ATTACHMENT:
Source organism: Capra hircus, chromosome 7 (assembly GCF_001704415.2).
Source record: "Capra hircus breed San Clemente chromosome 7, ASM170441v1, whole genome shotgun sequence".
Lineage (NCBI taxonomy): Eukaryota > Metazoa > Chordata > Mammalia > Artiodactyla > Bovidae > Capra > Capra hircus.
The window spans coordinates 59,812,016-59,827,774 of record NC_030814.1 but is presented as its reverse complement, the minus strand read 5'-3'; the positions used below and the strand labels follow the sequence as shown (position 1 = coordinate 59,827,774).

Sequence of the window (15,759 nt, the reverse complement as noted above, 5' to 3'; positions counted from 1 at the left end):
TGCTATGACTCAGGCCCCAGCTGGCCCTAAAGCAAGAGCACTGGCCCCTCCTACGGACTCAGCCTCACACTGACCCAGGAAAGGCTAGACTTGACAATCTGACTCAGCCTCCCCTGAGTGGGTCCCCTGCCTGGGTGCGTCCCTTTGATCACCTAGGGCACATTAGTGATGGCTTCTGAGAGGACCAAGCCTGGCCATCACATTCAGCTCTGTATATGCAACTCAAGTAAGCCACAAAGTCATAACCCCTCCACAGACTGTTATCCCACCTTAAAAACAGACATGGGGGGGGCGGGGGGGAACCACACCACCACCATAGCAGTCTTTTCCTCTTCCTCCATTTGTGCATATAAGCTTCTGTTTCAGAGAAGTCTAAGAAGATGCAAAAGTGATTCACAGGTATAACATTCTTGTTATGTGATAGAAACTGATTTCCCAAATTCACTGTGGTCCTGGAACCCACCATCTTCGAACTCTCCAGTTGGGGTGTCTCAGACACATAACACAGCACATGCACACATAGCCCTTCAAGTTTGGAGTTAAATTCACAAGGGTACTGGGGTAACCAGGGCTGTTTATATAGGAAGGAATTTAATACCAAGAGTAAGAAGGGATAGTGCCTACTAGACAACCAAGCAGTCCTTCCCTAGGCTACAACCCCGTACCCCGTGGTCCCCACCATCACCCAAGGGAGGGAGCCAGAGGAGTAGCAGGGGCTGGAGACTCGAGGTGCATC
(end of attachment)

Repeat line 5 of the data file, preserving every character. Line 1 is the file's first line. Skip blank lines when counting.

Sequence of the window (15,759 nt, the reverse complement as noted above, 5' to 3'; positions counted from 1 at the left end):